Put Sakari Oramo in front of the BBCSO and invariably something magical happens. A particular energy exists between them and in this concert, which included rare repertoire from two of Oramo's favourite Scandinavian composers, this sorcery was splendidly in evidence. Nielsen’s late Rhapsodic Overture A Fantasy Journey to the Faroe Islands is a very rare gem indeed and is actually a rather disconcerting piece, depicting a sea voyage to these remote islands. Episodes move from one to another without transition, culminating in a noisy folk dance passage which is reminiscent of the composers Sixth Symphony in its bitter sweetness. Oramo knew exactly how to bring out the quirky charm of the piece with perfect tempo choices and the BBCSO really seemed to relish the noisy disturbing outburst that is at the heart of the piece.

Sakari Oramo © Benjamin Ealovega
Sakari Oramo
© Benjamin Ealovega

Following this sea voyage, we were again plunged into a nautical world, this time ancient and mythic. Megaris: Seascape with Siren’s Last Lament by Detlev Glanert has a more conventional sweep than the Nielsen, which recalls several great 20th-century masters, including Debussy in La Mer, Ravel in Daphnis et Chloe and even Vaughan Williams' Pastoral Symphony with its keening wordless soprano, while retaining a very personal outlook and language. It was evident from this performance that Glanert, whose music is very rarely played in the UK, is a composer of huge stature who effortlessly writes in a musical language that is both contemporary and approachable for audiences. Why he is not programmed more often is a mystery and by all that is right this striking work should certainly find itself a place in the repertory.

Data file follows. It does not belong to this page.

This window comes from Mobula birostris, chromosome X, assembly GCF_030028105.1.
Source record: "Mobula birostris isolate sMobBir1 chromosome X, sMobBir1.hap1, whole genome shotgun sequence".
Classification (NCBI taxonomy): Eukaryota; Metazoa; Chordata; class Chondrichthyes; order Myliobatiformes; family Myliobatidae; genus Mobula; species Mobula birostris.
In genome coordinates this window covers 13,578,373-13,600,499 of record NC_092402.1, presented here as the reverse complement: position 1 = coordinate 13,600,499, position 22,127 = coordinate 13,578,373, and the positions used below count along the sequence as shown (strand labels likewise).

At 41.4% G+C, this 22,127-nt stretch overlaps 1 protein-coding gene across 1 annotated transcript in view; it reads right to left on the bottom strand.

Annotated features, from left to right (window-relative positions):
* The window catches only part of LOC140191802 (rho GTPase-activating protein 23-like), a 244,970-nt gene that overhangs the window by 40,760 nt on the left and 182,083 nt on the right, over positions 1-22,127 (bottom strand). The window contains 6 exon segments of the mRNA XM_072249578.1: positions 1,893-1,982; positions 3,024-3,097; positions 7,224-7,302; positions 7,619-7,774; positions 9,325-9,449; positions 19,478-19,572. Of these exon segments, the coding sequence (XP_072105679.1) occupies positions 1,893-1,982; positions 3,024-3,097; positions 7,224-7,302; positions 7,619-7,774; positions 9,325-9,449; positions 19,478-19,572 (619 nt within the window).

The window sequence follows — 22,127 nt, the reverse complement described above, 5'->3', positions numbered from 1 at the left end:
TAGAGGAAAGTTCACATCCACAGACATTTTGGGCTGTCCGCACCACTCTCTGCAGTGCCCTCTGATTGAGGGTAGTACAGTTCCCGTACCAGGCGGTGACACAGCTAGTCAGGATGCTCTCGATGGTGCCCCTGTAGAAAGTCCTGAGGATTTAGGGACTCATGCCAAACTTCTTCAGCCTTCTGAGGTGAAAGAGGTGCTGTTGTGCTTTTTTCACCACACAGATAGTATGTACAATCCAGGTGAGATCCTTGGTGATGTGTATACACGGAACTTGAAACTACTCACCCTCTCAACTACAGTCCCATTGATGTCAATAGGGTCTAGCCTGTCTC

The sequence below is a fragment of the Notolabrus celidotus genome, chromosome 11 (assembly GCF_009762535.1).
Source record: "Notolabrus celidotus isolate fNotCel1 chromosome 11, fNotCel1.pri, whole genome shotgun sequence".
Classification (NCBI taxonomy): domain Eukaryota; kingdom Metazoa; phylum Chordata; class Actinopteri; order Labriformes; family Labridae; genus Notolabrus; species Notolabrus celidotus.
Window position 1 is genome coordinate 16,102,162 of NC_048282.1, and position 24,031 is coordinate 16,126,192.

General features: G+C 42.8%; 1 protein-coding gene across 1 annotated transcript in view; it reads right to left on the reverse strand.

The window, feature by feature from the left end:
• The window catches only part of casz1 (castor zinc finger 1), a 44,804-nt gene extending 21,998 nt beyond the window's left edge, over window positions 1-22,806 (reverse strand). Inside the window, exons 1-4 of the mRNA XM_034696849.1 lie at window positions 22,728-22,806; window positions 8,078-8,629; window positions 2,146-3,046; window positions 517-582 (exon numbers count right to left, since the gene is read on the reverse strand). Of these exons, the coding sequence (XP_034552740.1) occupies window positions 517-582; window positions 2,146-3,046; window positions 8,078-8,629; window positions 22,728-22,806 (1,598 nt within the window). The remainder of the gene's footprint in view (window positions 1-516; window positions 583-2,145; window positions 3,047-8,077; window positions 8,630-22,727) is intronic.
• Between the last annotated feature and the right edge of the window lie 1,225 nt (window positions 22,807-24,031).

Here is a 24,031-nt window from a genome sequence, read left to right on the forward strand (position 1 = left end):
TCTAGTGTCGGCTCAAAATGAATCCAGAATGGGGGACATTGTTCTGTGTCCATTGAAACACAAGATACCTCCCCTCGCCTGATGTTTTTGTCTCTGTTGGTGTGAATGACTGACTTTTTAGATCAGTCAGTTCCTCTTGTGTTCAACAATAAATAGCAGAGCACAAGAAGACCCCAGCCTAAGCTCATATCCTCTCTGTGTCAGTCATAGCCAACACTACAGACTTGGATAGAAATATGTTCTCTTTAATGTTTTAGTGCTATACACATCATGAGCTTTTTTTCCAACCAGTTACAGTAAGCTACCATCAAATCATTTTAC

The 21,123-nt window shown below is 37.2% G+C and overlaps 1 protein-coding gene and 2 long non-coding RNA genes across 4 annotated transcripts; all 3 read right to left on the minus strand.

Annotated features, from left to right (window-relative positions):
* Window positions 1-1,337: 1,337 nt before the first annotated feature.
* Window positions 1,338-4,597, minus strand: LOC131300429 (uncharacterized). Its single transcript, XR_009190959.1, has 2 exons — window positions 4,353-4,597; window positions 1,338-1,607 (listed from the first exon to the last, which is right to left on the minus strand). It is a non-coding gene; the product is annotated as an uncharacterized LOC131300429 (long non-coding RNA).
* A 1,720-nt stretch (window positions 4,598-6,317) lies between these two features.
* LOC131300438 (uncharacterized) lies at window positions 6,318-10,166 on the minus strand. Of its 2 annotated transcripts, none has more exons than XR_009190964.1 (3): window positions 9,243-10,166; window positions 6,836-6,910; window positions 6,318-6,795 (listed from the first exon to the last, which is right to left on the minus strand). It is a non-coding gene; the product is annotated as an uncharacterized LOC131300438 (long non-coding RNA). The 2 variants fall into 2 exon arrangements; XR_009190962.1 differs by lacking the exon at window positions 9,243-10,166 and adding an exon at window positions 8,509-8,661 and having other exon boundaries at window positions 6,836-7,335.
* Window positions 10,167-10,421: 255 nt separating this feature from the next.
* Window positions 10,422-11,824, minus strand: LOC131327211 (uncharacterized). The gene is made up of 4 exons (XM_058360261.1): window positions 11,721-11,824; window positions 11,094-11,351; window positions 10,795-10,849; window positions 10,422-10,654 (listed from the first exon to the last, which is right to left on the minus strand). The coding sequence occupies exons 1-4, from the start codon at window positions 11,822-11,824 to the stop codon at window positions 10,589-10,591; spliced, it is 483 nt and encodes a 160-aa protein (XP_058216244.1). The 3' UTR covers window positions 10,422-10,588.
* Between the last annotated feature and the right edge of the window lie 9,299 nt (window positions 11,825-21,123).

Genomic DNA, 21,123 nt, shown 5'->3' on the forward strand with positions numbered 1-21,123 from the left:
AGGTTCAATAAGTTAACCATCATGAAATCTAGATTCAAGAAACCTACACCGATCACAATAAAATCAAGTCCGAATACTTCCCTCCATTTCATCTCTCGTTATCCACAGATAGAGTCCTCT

Megaris is a haunting, powerful work, symphonic in nature, depicting a sensual world of sirens and the death that they bring with them. The use of a wordless chorus creates a soundscape of haunting human seductiveness and loss. After a becalmed opening the music gradually reaches a powerful orgiastic and violent outburst. This sinks back and then builds again to a full-throated orchestral climax over which the chorus dramatically hold a chord of G sharp minor. The music then gradually dissolves into a wordless soprano offstage, creating a memorably hypnotic epilogue.

In this first UK performance, Oramo and the BBCSO clearly relished the expertly and gratefully written score, throwing themselves into it as if they’d been playing it regularly for years. The BBC Singers were outstanding in their contribution, by turns smoothly hushed and then intensely dramatic, riding above the surging orchestra with ease.

The concert ended with an early masterpiece by Sibelius, a composer that flows naturally through Oramo’s blood. The Lemminkäinen Suite is a symphony in all but name, written several years before the official First. In many ways, it is a more striking and Sibelian work. The folk inspired mood painting that Sibelius developed from his Third Symphony onwards, is more evident here than in the posturing First. 

Everything about this performance had an authentic atmosphere and power. In the first movement Lemminkäinen and the Maidens of Saari, the extended passionate passage towards the end was beautifully judged and paced. In the famous second movement, The Swan of Tuonela, the ethereal atmosphere was instantly caught and thanks to the rich tone and faultless playing of Alison Teale on cor anglais, was sustained throughout. Lemminkäinen in Tuonela, the most structurally complex and original of the movements was held together with ease. A completely uninhibited performance of the joyous Lemminkäinen’s Return rounded off what proved to be a brilliantly curated and performed programme of unfamiliar music.